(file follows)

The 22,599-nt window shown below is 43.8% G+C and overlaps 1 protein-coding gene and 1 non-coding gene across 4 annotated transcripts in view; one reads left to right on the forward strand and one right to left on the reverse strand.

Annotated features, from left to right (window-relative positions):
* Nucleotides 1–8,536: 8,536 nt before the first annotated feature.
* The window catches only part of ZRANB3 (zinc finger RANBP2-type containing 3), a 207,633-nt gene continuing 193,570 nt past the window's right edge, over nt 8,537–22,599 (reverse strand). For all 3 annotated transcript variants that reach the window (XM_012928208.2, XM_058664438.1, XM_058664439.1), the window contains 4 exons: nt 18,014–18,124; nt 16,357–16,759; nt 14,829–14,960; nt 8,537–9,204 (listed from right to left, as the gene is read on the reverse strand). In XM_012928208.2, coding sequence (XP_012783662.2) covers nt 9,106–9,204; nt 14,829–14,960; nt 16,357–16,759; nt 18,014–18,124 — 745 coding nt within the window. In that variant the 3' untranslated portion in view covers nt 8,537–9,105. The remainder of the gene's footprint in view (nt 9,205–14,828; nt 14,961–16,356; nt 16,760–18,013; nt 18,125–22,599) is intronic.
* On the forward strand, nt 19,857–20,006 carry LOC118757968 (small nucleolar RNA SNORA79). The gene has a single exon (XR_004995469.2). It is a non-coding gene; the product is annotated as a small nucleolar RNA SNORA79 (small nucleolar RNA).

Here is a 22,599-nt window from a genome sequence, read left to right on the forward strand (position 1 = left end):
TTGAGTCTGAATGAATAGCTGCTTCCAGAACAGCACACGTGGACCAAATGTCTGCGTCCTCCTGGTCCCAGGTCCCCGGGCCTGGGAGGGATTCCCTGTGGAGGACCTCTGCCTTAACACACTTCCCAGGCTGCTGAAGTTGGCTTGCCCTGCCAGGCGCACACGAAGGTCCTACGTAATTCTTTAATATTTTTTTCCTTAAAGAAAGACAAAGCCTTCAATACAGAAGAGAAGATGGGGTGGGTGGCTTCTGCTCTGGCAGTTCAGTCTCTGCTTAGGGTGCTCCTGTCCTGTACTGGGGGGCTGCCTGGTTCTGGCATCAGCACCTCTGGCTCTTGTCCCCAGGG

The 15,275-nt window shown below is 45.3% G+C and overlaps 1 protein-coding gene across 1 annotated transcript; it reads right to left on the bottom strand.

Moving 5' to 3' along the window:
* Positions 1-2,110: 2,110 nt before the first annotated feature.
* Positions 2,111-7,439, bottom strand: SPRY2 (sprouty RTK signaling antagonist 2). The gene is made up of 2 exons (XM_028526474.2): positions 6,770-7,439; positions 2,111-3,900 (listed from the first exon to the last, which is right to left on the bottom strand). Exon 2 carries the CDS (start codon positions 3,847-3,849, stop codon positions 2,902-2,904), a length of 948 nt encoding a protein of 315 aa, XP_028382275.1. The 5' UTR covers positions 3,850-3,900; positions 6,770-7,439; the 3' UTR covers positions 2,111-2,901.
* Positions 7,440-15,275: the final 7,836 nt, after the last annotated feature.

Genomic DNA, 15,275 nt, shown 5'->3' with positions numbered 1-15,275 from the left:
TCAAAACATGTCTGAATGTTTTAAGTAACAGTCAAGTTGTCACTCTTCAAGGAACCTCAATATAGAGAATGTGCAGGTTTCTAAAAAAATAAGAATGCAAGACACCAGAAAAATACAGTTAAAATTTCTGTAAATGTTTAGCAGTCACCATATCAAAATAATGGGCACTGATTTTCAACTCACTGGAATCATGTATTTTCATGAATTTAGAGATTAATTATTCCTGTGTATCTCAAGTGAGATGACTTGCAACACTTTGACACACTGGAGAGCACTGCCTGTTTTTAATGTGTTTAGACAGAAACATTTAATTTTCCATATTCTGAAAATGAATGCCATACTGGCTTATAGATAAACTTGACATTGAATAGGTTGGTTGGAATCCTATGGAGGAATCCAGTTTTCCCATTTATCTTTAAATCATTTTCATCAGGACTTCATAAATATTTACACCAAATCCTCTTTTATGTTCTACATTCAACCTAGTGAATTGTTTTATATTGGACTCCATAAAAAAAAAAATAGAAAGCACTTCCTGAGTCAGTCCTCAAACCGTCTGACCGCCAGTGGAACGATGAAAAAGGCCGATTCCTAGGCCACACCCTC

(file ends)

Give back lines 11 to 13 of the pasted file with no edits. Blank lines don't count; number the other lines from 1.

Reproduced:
* Positions 2,111-7,439, bottom strand: SPRY2 (sprouty RTK signaling antagonist 2). The gene is made up of 2 exons (XM_028526474.2): positions 6,770-7,439; positions 2,111-3,900 (listed from the first exon to the last, which is right to left on the bottom strand). Exon 2 carries the CDS (start codon positions 3,847-3,849, stop codon positions 2,902-2,904), a length of 948 nt encoding a protein of 315 aa, XP_028382275.1. The 5' UTR covers positions 3,850-3,900; positions 6,770-7,439; the 3' UTR covers positions 2,111-2,901.
* Positions 7,440-15,275: the final 7,836 nt, after the last annotated feature.

Genomic DNA, 15,275 nt, shown 5'->3' with positions numbered 1-15,275 from the left: